7 Guidelines for Better Social Media Ministry

Lisa and I use social media as a part of our ministry lifestyle.

As a means to encourage and make others think, it’s a big part of how we stay connected with our at-large parish.

Over the years of using this tool, we’ve grown and developed our own general rules. Feel free to adopt or adapt any of these guidelines for your social ministry.

1. Social media should be used by Christ-followers as means of interactive Christian fellowship and as a tool for evangelism. Your online behavior tells others what you truly believe. Be salt and light to the masses of unchurched people who are plugged in.

2. Pastors, ministers, and other church leaders should not type or share anything they would not say from the platform. Furthermore, I suggest that you use more restraint on social media than you would in the pulpit. Why? Written language holds more potential to be misunderstood and cause damage than spoken communication. Preachers should use rooms full of precautionary wisdom when discussing politics and others’ personal appearance. Avoid divisive discussions that bring out the worst in human nature. Also, handle humor with care so that you never appear to be attacking any person or group. You’d rather be thought of as too serious than allow your sense of humor to damage your credibility.

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3. Keep in mind there’s a limit to what the average smartphone user will read. It might be hard to believe, but most people will not read the excessively long notes typed out in the status update field. Even if they “liked” it, it’s entirely possible that they only clicked “like” because they like you. Consider starting your own blog to share articles, essays, and long-winded rants.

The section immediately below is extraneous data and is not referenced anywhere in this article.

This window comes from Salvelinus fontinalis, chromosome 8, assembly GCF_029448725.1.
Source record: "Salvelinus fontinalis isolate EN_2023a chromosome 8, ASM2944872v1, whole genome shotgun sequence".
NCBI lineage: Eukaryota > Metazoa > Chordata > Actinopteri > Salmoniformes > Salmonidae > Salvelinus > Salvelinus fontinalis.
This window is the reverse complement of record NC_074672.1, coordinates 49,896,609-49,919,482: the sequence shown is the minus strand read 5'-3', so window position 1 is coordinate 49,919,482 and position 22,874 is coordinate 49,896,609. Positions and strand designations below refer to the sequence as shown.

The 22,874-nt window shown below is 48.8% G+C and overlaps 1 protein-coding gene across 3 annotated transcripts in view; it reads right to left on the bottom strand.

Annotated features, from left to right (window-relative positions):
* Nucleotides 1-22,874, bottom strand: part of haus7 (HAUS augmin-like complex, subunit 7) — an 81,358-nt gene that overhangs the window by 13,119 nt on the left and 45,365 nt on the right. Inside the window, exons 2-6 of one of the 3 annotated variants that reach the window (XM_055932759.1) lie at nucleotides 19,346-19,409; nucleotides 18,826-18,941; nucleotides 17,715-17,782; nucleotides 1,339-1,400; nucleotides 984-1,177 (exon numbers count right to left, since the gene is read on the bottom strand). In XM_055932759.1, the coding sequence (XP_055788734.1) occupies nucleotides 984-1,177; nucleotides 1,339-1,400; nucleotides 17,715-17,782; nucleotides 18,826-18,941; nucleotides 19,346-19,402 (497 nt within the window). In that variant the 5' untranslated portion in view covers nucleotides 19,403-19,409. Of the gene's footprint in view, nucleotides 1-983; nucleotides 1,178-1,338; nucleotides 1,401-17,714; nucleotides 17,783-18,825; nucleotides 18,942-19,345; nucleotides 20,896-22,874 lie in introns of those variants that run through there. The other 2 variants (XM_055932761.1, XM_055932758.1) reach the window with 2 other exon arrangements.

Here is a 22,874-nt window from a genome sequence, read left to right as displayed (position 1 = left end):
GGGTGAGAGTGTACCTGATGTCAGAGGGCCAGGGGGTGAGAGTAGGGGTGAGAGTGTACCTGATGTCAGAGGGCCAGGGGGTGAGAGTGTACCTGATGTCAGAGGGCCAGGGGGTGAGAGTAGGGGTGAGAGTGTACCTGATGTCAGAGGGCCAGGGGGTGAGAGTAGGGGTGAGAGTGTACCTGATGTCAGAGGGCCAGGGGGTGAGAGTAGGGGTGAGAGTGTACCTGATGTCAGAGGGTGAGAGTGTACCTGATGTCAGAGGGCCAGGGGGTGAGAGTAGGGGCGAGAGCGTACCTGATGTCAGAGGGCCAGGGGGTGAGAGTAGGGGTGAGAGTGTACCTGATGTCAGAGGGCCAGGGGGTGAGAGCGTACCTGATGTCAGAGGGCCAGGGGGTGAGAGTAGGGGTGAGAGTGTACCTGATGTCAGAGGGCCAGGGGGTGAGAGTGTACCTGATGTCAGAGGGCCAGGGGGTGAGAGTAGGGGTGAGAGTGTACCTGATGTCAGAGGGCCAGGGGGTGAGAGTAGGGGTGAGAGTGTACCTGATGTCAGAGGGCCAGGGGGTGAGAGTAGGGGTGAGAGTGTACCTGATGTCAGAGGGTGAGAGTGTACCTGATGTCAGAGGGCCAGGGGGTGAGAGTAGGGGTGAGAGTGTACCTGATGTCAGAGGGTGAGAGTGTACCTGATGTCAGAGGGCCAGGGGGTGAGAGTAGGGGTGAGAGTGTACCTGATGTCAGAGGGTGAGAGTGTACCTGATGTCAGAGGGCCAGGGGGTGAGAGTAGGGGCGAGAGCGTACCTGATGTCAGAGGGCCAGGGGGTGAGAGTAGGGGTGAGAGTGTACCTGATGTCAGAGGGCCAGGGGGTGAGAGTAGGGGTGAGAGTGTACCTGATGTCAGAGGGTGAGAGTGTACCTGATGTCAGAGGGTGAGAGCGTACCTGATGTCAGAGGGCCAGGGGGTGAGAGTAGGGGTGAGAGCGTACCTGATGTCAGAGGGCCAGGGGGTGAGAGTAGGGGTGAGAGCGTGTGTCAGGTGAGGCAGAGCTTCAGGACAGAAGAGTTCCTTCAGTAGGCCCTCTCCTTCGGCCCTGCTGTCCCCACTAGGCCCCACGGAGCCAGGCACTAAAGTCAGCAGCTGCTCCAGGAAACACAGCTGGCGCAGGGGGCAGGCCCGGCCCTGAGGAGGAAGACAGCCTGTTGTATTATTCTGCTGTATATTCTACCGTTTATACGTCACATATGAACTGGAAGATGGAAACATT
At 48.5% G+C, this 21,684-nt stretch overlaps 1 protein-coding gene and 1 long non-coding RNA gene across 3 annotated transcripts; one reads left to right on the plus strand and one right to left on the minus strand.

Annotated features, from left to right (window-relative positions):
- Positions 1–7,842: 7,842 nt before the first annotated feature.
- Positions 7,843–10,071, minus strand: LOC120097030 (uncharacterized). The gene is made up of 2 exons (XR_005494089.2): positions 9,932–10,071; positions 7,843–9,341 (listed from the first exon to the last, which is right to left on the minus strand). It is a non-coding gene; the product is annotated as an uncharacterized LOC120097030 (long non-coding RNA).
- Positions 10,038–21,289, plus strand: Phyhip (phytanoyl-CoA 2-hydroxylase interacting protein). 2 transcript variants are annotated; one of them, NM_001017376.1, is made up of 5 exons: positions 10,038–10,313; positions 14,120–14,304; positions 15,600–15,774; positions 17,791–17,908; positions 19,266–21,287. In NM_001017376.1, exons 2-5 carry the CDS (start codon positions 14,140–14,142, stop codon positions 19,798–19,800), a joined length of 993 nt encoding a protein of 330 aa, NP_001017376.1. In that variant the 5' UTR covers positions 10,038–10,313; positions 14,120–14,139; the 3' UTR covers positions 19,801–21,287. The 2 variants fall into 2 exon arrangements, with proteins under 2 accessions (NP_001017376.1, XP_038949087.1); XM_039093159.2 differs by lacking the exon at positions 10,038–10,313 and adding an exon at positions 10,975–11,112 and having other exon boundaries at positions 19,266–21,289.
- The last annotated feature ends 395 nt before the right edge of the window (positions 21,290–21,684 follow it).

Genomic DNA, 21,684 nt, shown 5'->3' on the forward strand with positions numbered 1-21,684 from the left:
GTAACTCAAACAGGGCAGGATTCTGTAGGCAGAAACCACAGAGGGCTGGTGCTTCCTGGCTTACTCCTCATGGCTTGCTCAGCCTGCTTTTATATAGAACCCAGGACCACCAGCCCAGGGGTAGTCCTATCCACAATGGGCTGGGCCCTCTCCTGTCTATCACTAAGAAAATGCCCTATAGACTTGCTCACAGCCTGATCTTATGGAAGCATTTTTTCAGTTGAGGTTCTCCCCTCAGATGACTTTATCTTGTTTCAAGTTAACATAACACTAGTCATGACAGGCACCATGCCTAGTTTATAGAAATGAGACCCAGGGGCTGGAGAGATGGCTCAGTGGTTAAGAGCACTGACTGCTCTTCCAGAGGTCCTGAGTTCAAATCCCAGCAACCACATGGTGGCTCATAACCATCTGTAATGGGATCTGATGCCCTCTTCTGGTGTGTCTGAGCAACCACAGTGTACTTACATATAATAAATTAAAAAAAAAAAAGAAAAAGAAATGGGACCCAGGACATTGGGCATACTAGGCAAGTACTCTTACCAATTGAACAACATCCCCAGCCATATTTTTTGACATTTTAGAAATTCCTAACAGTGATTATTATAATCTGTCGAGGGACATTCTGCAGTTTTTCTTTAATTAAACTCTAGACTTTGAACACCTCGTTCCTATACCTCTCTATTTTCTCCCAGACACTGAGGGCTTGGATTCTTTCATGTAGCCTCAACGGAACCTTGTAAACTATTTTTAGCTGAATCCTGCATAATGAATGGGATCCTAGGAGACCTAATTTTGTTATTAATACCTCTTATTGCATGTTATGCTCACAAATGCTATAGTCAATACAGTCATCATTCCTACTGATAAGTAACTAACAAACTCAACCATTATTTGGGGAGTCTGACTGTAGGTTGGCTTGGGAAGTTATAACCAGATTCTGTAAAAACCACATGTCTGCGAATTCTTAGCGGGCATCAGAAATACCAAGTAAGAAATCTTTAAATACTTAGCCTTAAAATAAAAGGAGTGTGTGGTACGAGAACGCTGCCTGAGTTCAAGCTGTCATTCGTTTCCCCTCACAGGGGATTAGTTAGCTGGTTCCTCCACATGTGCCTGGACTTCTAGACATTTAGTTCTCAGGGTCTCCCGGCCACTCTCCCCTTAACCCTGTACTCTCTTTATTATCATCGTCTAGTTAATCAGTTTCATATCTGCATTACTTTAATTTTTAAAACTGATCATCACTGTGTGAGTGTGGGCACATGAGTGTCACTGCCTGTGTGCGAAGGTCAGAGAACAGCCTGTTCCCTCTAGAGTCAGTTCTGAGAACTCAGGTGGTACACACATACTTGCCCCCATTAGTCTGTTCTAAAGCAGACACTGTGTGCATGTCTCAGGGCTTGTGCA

4. Exercise your right to delete offensive comments and posts on your timeline and in the groups which you help moderate. If the comment is divisive, destructive, malicious, or off-topic, it should just disappear without you defriending or calling out the offender. Social media is a public forum that’s really not ideal for public debate or arguments. Such behavior is unwise and usually a waste of time for Christians.

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5. Avoid using all caps. When the “Caps Lock” key is engaged, everything typed LOOKS LIKE THIS. Don’t turn on the Caps Lock unless you really want to EMPHASIZE a word or two. We used to do this in emails when we wanted to raise our voices and yell at others. It’s not polite to constantly be RAISING YOUR VOICE.

6. Refrain from clicking “like” on your own status updates, pictures, and your comments everywhere else. Everyone knows you liked what you typed or shared. Whether meant that way or not, it appears self-aggrandizing.

7. A picture of your face (preferably with your spouse, if married) is the best profile picture. Others can then quickly identify you.

That’s all 7 of them. Take them, leave them, or hit the delete button. One thing is sure. Over time, your true colors will shine through on social media. Make sure yours are worth seeing by keeping clean hands and a pure heart (see Psalm 24).

You can disagree with these seven and still make it to Heaven, but only if you’re a Christian. You can learn more about becoming a Christian here.

4 thoughts on “7 Guidelines for Better Social Media Ministry

  1. I closed my Facebook account early last year” because of the ungodly stuff that people post” and my time is used better without Facebook’

    Liked by 1 person

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